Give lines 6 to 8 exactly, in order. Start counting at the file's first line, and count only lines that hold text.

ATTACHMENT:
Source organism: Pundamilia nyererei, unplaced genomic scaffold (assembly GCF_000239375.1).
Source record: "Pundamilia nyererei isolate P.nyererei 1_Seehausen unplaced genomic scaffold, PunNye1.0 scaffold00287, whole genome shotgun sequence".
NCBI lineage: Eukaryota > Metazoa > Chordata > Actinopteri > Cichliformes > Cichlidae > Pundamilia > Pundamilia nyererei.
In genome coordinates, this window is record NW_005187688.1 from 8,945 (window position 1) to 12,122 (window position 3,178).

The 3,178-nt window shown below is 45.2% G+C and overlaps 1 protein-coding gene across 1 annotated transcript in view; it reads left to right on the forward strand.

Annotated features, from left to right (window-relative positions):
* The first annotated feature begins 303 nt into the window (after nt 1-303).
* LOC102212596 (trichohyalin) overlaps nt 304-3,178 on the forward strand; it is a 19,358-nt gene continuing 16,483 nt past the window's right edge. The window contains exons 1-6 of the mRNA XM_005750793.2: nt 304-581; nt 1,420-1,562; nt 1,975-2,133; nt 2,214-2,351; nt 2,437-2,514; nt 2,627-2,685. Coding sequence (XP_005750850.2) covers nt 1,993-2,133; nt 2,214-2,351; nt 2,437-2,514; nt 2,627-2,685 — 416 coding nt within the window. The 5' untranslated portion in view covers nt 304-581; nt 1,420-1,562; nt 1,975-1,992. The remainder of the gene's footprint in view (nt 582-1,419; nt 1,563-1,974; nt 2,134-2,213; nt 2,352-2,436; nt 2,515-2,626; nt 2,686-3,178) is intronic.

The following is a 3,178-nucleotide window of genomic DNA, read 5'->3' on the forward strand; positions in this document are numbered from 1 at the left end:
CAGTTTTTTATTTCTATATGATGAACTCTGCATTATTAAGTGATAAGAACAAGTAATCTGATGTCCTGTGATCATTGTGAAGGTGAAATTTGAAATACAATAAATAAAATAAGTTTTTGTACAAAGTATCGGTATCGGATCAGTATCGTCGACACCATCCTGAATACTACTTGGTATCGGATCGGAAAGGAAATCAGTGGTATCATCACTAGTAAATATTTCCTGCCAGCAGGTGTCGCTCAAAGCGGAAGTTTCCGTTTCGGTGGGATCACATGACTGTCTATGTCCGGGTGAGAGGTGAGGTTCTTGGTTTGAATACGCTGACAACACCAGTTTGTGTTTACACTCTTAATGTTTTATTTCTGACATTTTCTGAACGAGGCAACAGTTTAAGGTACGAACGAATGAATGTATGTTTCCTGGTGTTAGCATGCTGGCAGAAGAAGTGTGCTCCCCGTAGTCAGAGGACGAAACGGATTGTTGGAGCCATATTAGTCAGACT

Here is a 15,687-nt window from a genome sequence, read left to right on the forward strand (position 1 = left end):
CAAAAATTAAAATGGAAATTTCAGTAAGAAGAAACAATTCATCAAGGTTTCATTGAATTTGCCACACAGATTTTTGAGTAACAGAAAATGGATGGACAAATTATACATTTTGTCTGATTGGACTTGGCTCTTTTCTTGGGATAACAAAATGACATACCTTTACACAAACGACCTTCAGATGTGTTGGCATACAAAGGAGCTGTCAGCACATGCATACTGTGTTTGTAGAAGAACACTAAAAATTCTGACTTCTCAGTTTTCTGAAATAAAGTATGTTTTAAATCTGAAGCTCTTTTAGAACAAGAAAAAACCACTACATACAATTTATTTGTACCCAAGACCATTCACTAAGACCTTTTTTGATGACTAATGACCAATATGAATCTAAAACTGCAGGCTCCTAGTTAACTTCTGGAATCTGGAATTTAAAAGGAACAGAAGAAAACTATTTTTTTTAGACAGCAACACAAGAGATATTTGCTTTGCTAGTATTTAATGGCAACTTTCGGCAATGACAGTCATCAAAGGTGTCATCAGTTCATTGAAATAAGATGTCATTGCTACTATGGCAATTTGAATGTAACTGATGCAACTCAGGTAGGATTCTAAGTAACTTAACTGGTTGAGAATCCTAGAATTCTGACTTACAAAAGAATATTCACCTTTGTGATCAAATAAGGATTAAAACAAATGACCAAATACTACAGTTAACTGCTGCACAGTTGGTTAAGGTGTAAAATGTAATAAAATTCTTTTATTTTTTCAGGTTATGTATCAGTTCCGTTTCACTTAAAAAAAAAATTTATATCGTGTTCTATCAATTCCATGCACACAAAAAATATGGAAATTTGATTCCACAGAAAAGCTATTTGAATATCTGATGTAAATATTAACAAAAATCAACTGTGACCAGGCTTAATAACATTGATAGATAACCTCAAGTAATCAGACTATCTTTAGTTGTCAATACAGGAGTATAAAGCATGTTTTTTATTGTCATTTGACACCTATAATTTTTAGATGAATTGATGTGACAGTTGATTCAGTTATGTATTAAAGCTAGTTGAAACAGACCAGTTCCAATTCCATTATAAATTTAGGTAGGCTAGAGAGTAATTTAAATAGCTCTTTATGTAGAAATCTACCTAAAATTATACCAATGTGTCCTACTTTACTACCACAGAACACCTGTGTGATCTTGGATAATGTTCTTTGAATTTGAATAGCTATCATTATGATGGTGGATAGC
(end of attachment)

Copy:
Annotated features, from left to right (window-relative positions):
* The first annotated feature begins 303 nt into the window (after nt 1-303).
* LOC102212596 (trichohyalin) overlaps nt 304-3,178 on the forward strand; it is a 19,358-nt gene continuing 16,483 nt past the window's right edge. The window contains exons 1-6 of the mRNA XM_005750793.2: nt 304-581; nt 1,420-1,562; nt 1,975-2,133; nt 2,214-2,351; nt 2,437-2,514; nt 2,627-2,685. Coding sequence (XP_005750850.2) covers nt 1,993-2,133; nt 2,214-2,351; nt 2,437-2,514; nt 2,627-2,685 — 416 coding nt within the window. The 5' untranslated portion in view covers nt 304-581; nt 1,420-1,562; nt 1,975-1,992. The remainder of the gene's footprint in view (nt 582-1,419; nt 1,563-1,974; nt 2,134-2,213; nt 2,352-2,436; nt 2,515-2,626; nt 2,686-3,178) is intronic.